Lifestyle factors and colorectal cancer risk (1): systematic review and meta-analysis of associations with body mass index.

2.50
Hdl Handle:
http://hdl.handle.net/10541/85410
Title:
Lifestyle factors and colorectal cancer risk (1): systematic review and meta-analysis of associations with body mass index.
Authors:
Harriss, D J; Atkinson, G; George, K; Cable, N Tim; Reilly, Thomas; Haboubi, Najib; Zwahlen, Marcel; Egger, Matthias; Renehan, Andrew G
Abstract:
OBJECTIVE: Excess body weight, defined by body mass index (BMI), may increase the risk of colorectal cancer. As a prerequisite to the determination of lifestyle attributable risks, we undertook a systematic review and meta-analysis of prospective observational studies to quantify colorectal cancer risk associated with increased BMI and explore for differences by gender, sub-site and study characteristics. METHOD: We searched MEDLINE and EMBASE (to December 2007), and other sources, selecting reports based on strict inclusion criteria. Random-effects meta-analyses and meta-regressions of study-specific incremental estimates were performed to determine the risk ratio (RR) and 95% confidence intervals (CIs) associated with a 5 kg/m(2) increase in BMI. RESULTS: We analysed 29 datasets from 28 articles, including 67,361 incident cases. Higher BMI was associated with colon (RR 1.24, 95% CIs: 1.20-1.28) and rectal (1.09, 1.05-1.14) cancers in men, and with colon cancer (1.09, 1.04-1.12) in women. Associations were stronger in men than in women for colon (P < 0.001) and rectal (P = 0.005) cancers. Associations were generally consistent across geographic populations. Study characteristics and adjustments accounted for only moderate variations of associations. CONCLUSION: Increasing BMI is associated with a modest increased risk of developing colon and rectal cancers, but this modest risk may translate to large attributable proportions in high-prevalence obese populations. Inter-gender differences point to potentially important mechanistic differences, which merit further research.
Affiliation:
Research Institute for Sport and Exercise Sciences, Liverpool John Moores University, Henry Cotton Campus, Liverpool, UK.
Citation:
Lifestyle factors and colorectal cancer risk (1): systematic review and meta-analysis of associations with body mass index. 2009, 11 (6):547-63 Colorectal Dis
Journal:
Colorectal Disease
Issue Date:
Jul-2009
URI:
http://hdl.handle.net/10541/85410
DOI:
10.1111/j.1463-1318.2009.01766.x
PubMed ID:
19207714
Type:
Article
Language:
en
ISSN:
1463-1318
Appears in Collections:
All Christie Publications ; Surgery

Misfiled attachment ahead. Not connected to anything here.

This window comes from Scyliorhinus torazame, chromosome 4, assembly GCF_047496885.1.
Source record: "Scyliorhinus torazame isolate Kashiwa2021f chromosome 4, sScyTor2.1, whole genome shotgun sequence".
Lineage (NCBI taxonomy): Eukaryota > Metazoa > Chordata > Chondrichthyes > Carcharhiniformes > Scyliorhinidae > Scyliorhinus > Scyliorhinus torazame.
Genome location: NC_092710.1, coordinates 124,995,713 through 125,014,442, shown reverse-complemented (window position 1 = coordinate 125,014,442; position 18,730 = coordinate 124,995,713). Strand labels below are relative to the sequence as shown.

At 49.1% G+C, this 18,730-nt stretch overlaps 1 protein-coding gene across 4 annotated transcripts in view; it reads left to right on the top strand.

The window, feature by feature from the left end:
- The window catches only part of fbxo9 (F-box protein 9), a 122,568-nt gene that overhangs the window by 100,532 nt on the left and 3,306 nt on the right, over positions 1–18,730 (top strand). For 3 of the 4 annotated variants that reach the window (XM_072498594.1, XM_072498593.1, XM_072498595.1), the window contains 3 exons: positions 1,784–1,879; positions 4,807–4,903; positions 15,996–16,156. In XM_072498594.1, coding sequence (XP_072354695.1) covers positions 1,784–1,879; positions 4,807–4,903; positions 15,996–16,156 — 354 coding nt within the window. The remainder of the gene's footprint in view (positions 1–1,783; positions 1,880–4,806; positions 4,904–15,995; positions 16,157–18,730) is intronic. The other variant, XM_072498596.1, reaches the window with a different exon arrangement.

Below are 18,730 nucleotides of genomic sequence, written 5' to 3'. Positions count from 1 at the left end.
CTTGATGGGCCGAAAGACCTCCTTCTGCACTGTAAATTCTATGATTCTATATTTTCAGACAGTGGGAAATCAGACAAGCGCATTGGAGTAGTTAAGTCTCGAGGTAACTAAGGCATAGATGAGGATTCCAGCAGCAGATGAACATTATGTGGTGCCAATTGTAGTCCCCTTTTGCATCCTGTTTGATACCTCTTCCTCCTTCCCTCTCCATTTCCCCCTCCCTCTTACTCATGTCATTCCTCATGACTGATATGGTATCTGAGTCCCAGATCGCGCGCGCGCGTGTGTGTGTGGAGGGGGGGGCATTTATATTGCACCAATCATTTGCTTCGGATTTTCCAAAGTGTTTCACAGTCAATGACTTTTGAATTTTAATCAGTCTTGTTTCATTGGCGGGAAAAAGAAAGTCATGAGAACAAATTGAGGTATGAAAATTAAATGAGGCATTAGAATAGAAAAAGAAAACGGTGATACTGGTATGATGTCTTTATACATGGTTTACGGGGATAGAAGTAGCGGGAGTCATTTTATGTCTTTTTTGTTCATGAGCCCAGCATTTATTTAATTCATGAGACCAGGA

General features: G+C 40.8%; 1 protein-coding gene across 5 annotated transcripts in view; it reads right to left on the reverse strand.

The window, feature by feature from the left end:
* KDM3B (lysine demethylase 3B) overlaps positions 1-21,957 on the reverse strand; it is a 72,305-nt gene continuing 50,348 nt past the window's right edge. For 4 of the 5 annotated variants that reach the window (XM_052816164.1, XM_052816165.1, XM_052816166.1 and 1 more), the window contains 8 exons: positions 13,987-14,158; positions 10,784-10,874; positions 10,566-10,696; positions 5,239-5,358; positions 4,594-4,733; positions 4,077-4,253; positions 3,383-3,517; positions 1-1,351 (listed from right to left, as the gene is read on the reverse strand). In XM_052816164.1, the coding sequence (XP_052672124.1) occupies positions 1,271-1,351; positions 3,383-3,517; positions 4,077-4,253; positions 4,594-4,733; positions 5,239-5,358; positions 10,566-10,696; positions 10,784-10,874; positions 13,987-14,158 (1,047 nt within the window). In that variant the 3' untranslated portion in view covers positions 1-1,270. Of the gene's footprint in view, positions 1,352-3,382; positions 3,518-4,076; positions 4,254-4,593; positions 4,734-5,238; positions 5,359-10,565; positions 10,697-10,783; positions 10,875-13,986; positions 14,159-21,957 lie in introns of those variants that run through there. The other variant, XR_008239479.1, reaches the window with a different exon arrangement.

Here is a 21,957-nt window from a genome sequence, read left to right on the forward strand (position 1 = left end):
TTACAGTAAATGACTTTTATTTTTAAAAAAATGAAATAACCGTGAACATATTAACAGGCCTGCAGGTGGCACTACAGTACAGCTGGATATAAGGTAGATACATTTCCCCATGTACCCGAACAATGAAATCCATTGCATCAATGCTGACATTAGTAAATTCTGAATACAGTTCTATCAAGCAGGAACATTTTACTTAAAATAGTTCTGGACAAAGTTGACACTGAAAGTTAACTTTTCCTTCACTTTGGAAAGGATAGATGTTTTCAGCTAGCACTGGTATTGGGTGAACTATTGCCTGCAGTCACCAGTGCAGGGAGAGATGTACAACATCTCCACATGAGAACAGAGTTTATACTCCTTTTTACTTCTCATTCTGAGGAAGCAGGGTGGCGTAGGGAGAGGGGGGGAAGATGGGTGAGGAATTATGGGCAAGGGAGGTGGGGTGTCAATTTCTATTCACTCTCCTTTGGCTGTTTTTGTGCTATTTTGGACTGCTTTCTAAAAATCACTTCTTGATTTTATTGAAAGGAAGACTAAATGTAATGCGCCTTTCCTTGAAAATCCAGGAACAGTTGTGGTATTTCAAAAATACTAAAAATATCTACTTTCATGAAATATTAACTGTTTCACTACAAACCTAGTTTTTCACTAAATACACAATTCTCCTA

Full metadata record

DC FieldValue Language
dc.contributor.authorHarriss, D Jen
dc.contributor.authorAtkinson, Gen
dc.contributor.authorGeorge, Ken
dc.contributor.authorCable, N Timen
dc.contributor.authorReilly, Thomasen
dc.contributor.authorHaboubi, Najiben
dc.contributor.authorZwahlen, Marcelen
dc.contributor.authorEgger, Matthiasen
dc.contributor.authorRenehan, Andrew Gen
dc.date.accessioned2009-11-05T12:13:53Z-
dc.date.available2009-11-05T12:13:53Z-
dc.date.issued2009-07-
dc.identifier.citationLifestyle factors and colorectal cancer risk (1): systematic review and meta-analysis of associations with body mass index. 2009, 11 (6):547-63 Colorectal Disen
dc.identifier.issn1463-1318-
dc.identifier.pmid19207714-
dc.identifier.doi10.1111/j.1463-1318.2009.01766.x-
dc.identifier.urihttp://hdl.handle.net/10541/85410-
dc.description.abstractOBJECTIVE: Excess body weight, defined by body mass index (BMI), may increase the risk of colorectal cancer. As a prerequisite to the determination of lifestyle attributable risks, we undertook a systematic review and meta-analysis of prospective observational studies to quantify colorectal cancer risk associated with increased BMI and explore for differences by gender, sub-site and study characteristics. METHOD: We searched MEDLINE and EMBASE (to December 2007), and other sources, selecting reports based on strict inclusion criteria. Random-effects meta-analyses and meta-regressions of study-specific incremental estimates were performed to determine the risk ratio (RR) and 95% confidence intervals (CIs) associated with a 5 kg/m(2) increase in BMI. RESULTS: We analysed 29 datasets from 28 articles, including 67,361 incident cases. Higher BMI was associated with colon (RR 1.24, 95% CIs: 1.20-1.28) and rectal (1.09, 1.05-1.14) cancers in men, and with colon cancer (1.09, 1.04-1.12) in women. Associations were stronger in men than in women for colon (P < 0.001) and rectal (P = 0.005) cancers. Associations were generally consistent across geographic populations. Study characteristics and adjustments accounted for only moderate variations of associations. CONCLUSION: Increasing BMI is associated with a modest increased risk of developing colon and rectal cancers, but this modest risk may translate to large attributable proportions in high-prevalence obese populations. Inter-gender differences point to potentially important mechanistic differences, which merit further research.en
dc.language.isoenen
dc.subjectColonic Canceren
dc.subjectColorectal Canceren
dc.subject.meshAdolescent-
dc.subject.meshAdult-
dc.subject.meshAged-
dc.subject.meshAged, 80 and over-
dc.subject.meshBody Mass Index-
dc.subject.meshColonic Neoplasms-
dc.subject.meshFemale-
dc.subject.meshHumans-
dc.subject.meshLife Style-
dc.subject.meshMale-
dc.subject.meshMiddle Aged-
dc.subject.meshObesity-
dc.subject.meshOdds Ratio-
dc.subject.meshRisk Factors-
dc.subject.meshSex Factors-
dc.subject.meshYoung Adult-
dc.titleLifestyle factors and colorectal cancer risk (1): systematic review and meta-analysis of associations with body mass index.en
dc.typeArticleen
dc.contributor.departmentResearch Institute for Sport and Exercise Sciences, Liverpool John Moores University, Henry Cotton Campus, Liverpool, UK.en
dc.identifier.journalColorectal Diseaseen

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